Today our journey in Silicon Valley revolved around the entities that represent the future of Silicon Valley: the startups. We followed the full cycle of these organizations – birth, adolescence and eventually the emergence of a new company – while visiting an incubator and speaking with an investor.
Startups are also trendsetters within the industry. The larger and more affluent organizations within Silicon Valley look at startups as inputs to their strategy because the small size of young firms gives them the agility to change rapidly and adapt to market changes.
The incubator we visited, YouNoodle, had a team of 18 people from 10 countries, speaking 18 different languages. Together, they have an understanding of the various cultures and regulations within several regions around the globe.
This incubator is a bootstrapped organization. Investors and advisors volunteer their time to support and encourage competitions. The reward for startups to participate and succeed in these competitions more often than not is the value of feedback, although cash is also available as a reward from time to time.
We’ve also learned the importance of angel investors as a critical source of funding for early stage startups, as well as the impact of so-called “Super Angels” – informal networks specializing in a particular industry with special skill of picking winnersfrom the multitude of startups seeking funding.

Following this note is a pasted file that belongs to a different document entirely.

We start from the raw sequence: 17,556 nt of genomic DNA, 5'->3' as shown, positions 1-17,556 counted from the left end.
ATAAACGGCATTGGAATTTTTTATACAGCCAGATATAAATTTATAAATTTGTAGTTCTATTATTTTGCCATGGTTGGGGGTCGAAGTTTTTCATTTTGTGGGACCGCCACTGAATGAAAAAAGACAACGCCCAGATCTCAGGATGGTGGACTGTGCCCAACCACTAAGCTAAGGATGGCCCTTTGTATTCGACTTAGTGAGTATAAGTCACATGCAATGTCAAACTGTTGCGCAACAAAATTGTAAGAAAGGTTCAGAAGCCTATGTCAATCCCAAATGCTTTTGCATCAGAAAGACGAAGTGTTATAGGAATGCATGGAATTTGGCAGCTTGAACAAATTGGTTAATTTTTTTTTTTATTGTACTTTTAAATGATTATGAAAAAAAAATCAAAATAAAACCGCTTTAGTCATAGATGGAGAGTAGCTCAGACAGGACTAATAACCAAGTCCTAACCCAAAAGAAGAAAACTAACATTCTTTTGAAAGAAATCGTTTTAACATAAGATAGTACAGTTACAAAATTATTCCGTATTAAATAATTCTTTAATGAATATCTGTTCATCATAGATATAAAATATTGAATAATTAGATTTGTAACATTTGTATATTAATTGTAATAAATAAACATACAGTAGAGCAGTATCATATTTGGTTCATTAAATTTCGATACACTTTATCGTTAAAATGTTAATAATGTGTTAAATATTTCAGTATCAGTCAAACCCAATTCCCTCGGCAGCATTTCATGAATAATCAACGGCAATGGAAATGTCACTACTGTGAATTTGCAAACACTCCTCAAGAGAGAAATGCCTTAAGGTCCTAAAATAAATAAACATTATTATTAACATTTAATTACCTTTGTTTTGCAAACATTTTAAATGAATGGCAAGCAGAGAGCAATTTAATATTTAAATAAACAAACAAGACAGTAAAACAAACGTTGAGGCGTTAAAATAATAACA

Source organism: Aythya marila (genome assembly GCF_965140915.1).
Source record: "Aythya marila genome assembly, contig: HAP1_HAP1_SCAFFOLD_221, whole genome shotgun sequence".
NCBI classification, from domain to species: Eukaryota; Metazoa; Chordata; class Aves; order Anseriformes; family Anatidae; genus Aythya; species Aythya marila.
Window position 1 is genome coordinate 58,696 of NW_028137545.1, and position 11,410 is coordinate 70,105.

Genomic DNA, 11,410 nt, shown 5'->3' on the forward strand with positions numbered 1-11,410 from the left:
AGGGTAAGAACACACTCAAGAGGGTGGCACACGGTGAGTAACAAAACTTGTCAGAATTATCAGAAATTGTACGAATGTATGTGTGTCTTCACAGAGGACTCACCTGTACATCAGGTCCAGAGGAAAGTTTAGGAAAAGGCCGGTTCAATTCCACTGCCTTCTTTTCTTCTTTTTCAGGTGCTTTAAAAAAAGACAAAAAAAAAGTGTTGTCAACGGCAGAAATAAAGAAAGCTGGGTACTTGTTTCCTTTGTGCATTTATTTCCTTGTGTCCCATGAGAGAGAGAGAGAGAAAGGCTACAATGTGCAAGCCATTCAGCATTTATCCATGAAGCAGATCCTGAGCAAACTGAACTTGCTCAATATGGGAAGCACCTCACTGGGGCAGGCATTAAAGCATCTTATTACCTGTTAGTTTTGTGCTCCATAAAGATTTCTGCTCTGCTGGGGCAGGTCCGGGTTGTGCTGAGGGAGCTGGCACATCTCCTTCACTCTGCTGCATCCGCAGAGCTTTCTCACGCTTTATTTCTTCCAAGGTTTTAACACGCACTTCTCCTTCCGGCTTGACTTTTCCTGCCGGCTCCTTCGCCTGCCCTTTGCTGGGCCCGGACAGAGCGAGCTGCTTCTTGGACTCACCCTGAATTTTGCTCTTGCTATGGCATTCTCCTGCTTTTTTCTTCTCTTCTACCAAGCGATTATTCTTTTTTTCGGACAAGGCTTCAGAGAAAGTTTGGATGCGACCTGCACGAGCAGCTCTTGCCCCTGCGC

Four technologies stood out as hotinvestments and represent a major shift or change in the current method of how we work:
- The Internet of things;
- Enterprise software-as-a-service;
- “Wearables,” or clothing and accessories that incorporate computer and advanced electronic technologies;
- Security authentication.
Our final key take away from today’s sessions is that Silicon Valley favours people with passion, personality, focus, a strong value proposition and those who are willing to take risks. This is why Silicon Valley is a hotbed for entrepreneurs that ultimately create jobs and wealth for the economy.
– By Qasim Chaudry and Arelis Medina-Recio
This article is the fourth in a series this week on the University of Ottawa's Telfer School of Management Executive MBA class trip to the Silicon Valley. The trip is part of the EMBA curriculum on "Innovation and Entrepreneurship."